I’d say Lee probably would have been in the Majors by now if he hadn’t destroyed his knee last season, a rough injury for a walks/singles/speed/defense middle infielder. He’s been awful this season in his return, and instead of being a 22 year old on the verge of the Majors (which he was before the injury last season), he’s now nearly 24 and a good bet to never see the Big Leagues.

    Szczur was overrated by BA. No one else liked him that much.

    The one thing I’d note (and not saying you or Joe are saying this) is that the failure of the 2011 BA Top 10 should not be taken as an indication of what the current Top 10 will do. The 2011 list had no one viewed of as highly as Bryant, Baez, or Russell currently are, or as highly as Soler will be listed in the off season (if he stays healthy, I wouldn’t be shocked to see the Cubs with 3 top 5 prospects in baseball in the off season, and that doesn’t include Baez who I believe will lost rookie eligibility).

  • Kizzfastfists

    Hak-Ju Lee is trying to come back from blowing out his knee last year. Going into last season it looked like he would be up at some point in 2013 before the injury. Now he may never make it out of the minors.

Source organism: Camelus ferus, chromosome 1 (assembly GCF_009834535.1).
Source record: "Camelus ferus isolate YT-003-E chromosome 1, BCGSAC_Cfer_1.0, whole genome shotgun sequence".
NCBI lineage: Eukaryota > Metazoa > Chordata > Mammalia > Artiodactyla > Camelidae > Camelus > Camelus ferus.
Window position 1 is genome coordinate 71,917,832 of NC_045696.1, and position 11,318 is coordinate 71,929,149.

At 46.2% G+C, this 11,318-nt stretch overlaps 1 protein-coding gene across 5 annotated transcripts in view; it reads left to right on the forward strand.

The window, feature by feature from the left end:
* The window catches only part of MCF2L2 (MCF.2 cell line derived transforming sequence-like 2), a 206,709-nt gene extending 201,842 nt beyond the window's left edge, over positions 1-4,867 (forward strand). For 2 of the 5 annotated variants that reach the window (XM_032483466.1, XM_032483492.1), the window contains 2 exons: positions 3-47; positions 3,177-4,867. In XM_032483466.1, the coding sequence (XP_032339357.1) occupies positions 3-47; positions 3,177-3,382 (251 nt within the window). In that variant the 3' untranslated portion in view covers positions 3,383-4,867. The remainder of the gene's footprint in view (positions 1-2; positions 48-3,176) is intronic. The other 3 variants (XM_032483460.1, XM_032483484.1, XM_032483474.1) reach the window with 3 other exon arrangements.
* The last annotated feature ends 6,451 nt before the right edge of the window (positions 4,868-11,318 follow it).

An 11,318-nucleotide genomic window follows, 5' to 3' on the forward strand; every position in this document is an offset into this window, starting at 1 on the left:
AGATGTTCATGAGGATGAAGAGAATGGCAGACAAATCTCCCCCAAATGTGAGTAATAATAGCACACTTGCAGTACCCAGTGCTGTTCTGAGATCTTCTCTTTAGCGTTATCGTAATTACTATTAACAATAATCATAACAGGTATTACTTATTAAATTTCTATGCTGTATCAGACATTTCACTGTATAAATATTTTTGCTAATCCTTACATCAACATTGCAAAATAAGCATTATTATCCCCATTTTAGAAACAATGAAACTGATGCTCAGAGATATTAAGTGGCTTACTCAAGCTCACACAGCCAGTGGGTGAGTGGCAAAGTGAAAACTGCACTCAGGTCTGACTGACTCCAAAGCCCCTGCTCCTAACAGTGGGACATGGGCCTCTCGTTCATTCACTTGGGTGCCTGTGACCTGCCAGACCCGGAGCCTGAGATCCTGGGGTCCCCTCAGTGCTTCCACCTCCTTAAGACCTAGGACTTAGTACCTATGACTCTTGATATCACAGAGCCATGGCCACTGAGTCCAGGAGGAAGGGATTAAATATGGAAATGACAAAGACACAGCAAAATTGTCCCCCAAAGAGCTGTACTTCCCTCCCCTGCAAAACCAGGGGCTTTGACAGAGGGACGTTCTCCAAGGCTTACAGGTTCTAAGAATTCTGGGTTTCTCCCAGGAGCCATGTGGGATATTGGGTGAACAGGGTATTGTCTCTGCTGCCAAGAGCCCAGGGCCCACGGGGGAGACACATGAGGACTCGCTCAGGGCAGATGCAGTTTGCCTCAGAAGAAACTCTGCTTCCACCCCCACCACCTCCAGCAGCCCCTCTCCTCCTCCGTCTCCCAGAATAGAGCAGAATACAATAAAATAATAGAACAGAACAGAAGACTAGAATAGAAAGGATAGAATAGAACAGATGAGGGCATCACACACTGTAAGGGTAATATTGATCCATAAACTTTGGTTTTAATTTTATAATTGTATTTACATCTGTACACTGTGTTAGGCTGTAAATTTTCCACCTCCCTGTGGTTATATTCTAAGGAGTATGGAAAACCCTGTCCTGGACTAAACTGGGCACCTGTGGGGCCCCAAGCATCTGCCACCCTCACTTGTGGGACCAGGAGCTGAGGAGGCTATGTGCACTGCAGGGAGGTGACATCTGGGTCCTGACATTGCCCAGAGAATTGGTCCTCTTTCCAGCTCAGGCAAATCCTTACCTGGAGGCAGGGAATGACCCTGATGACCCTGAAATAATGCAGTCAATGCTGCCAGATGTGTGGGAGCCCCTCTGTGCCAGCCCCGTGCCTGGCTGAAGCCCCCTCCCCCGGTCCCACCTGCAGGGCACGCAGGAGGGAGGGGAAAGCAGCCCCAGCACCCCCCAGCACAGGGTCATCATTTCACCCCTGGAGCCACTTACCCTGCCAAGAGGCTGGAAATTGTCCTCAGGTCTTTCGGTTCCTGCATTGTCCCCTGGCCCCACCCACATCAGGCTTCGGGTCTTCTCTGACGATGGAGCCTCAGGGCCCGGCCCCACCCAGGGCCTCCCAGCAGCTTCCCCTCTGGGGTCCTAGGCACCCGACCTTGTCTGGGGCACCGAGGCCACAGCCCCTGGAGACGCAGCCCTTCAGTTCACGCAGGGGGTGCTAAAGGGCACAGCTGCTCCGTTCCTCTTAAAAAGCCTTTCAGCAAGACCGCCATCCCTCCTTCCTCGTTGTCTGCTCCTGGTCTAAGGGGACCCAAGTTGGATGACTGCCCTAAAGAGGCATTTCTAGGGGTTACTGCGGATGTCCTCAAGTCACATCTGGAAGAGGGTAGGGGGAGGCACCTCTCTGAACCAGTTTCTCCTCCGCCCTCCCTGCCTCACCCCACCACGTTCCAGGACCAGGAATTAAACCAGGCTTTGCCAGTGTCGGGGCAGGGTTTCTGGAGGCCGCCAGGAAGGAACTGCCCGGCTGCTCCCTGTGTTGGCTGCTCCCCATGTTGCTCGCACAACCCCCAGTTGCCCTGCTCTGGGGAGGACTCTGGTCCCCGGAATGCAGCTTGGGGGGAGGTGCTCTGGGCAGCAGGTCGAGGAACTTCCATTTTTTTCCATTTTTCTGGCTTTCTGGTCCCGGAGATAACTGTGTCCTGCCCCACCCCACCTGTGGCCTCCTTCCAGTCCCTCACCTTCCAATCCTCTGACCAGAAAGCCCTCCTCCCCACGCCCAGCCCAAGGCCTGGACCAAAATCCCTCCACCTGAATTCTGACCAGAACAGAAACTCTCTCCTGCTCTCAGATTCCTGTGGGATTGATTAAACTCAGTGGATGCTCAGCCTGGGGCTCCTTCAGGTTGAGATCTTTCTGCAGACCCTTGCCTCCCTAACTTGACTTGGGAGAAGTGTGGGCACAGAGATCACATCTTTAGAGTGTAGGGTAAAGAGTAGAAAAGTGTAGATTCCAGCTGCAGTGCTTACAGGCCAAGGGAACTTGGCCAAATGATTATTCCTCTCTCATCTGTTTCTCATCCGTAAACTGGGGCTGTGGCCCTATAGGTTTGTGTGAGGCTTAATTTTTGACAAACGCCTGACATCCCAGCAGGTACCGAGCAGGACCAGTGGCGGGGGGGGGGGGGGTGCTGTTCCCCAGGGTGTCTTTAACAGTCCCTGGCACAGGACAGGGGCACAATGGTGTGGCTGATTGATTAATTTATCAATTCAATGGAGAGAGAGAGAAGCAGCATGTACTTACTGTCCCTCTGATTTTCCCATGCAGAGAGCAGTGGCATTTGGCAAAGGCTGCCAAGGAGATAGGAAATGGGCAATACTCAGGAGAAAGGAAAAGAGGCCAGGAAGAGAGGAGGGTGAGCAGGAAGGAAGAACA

• Doc Raker

    Interesting stuff. I feel bad for these guys that work so hard all their lives to fall short of their big league dream. Pro sports is a big meat market, a ruthless business dealing in talented flesh and blood. A dude works so hard and then is tossed aside when things break down it is enough to make one bitter and angry like Seymour and the Capn.

    Where is the humanity in it all………………ah never mind…forget humanity just hit home runs!

  • Michael Rice

    The differences in talent between this group and the current one is fully understood, but it does show why we shouldn’t worry about a logjam of players at one spot.